Can you force a loved one into rehab?

Dealing with a family member or friend that is addicted to drugs or alcohol can be a stressful, frustrating situation. Addiction is a terrible affliction that ruins lives. It can tear people apart, result in the loss of jobs and lead to financial ruin. No one wants to see someone they care about go through any of that. When it comes to addiction, your loved one may not be able to see (or admit) that they have a problem. From the outside looking in, you are more than aware that professional help may be just what your loved one needs to get their life back on track. Therefore, for their own good, you may be wondering: Can you force a loved one into rehab?

Legal Ways to Force Someone Into Rehab

Typically, when most people envision an addict, they picture a young adult in their 20s or older adults. However, teens can also be addicted to a variety of different substances. Getting your loved one help as soon as possible can ensure that they have the opportunity to live a healthier, happier life. When it comes to teens, forcing them into rehab is a bit easier. Since they aren’t legally adults, you have to make decisions for them that will ensure their health and safety. For young adults and adults who are over the age of 18, forcing them into rehab might be a bit more challenging. In most states in the U.S., a person has to be convicted of a crime before they are forced into rehab. A few states allow friends and family members to bring their case to court, and that may result in forcing the loved one to go to rehab. In other states, they have an “involuntary commitment” rule, but this usually applies to individuals with mental health issues that are a danger to themselves or others. Although, this might be the route you decide to take if their addiction is a danger to their mental health.

Forcing Someone Into Rehab

Deciding to force a loved one to go to rehab can be tricky. On one hand, you want them to get the help they need so that they can live a long, healthy life. On the other hand, forcing someone to do something against their will can be met with a lot of resistance — and resentment. The desire for your loved one to go to rehab should be rooted in love, but it can be hard for the other person to recognize this. They may view your actions as interfering with their ability to make their own decisions and live the life they’ve chosen. Even if you are able to get them into a facility, the treatment program might not work for them. To be successful, they have to be willing to make a change. They may go through the motions while at the facility, but they may revert to old patterns of behavior once they get out. Watching them go through this can be heartbreaking.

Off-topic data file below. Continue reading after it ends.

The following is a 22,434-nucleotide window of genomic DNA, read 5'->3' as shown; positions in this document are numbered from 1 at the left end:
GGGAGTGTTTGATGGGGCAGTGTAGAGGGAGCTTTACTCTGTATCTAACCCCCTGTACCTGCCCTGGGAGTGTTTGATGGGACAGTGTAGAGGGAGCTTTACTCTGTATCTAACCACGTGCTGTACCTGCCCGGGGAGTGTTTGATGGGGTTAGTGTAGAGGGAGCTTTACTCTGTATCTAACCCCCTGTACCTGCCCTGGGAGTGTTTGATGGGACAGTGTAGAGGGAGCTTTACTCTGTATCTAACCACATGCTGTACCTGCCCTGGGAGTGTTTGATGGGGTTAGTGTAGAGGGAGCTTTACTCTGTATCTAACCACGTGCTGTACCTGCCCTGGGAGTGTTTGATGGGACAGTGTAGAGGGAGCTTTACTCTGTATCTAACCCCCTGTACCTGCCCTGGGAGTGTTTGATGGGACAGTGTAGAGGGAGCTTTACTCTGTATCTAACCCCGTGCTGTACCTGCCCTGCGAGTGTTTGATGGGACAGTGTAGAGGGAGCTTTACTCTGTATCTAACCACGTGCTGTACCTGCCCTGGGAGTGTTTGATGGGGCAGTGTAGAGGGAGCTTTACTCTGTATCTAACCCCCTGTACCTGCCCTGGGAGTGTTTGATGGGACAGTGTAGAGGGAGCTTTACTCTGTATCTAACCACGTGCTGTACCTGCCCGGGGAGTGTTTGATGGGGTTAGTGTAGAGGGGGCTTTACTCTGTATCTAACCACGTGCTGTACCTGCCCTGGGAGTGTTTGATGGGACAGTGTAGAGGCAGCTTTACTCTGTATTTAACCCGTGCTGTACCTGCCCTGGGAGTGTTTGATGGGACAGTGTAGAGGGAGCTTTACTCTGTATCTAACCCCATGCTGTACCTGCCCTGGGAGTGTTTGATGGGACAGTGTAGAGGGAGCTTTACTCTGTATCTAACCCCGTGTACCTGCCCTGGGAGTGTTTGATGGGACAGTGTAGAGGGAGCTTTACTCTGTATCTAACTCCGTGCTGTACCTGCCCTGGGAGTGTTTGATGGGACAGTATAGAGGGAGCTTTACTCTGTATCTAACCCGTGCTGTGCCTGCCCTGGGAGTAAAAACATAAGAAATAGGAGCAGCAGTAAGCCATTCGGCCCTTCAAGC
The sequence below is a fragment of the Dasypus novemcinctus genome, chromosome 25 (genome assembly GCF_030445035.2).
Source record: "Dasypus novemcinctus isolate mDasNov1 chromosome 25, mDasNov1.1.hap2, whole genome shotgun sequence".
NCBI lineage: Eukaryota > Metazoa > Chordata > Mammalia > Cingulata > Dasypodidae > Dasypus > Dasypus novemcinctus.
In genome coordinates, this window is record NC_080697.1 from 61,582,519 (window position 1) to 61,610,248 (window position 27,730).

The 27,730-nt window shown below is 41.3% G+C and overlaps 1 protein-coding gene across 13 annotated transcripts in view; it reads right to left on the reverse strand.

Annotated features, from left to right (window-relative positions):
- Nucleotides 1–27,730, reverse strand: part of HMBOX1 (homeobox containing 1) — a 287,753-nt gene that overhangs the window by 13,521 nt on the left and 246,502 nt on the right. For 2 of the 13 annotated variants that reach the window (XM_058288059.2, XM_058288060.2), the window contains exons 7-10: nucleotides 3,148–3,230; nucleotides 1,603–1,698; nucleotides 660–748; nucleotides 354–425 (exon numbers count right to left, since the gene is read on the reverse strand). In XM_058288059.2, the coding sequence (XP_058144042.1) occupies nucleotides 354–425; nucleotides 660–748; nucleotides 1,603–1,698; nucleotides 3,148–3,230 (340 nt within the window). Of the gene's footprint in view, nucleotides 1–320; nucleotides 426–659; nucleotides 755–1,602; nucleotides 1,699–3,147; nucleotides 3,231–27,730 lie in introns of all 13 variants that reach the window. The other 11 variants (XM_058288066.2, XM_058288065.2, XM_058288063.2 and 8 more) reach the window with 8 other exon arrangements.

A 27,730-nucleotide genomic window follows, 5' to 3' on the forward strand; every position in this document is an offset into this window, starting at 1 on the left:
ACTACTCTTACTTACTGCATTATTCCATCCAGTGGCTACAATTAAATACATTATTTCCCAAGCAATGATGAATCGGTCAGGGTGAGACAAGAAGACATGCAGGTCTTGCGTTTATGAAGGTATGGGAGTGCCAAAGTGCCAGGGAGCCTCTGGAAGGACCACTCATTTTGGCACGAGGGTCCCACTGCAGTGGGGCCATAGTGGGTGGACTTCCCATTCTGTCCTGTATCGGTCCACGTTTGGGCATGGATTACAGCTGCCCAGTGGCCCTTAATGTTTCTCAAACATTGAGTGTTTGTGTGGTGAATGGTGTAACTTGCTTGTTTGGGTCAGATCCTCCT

Working with Professionals

If you want your loved one to successfully overcome their addiction, they need to recognize they have a problem. This can be hard. However, with some gentle persistence and reminding them how much you love them and support them, you may be able to eventually get them to agree to go to a detox facility. It’s also recommended that you speak to and work with addiction professionals. They have skills and experience when it comes to getting addicts to recognize their issues, and may be able to help you convince them to get help. Of course, there may be times when placing your loved one in rehab isn’t completely voluntary. When that happens, you need to let your loved one know that you are there to support them and want to see them get better. Eventually, they may come around and take responsibility to get better.

Getting Your Loved One the Help They Need

Watching a loved one lose themselves to addiction is incredibly tough. You want to do what you can to ensure they are safe, healthy and happy, and getting them professional help should be at the top of your list. If they won’t go of their own accord, you may be tempted to force them into alcohol detox. This action could give you the desired outcome, or it could backfire. To ensure your loved one is successful in turning their lives around, they have to be willing to make a change. Working with professionals can help with that endeavor. We can help, call now 833-497-3812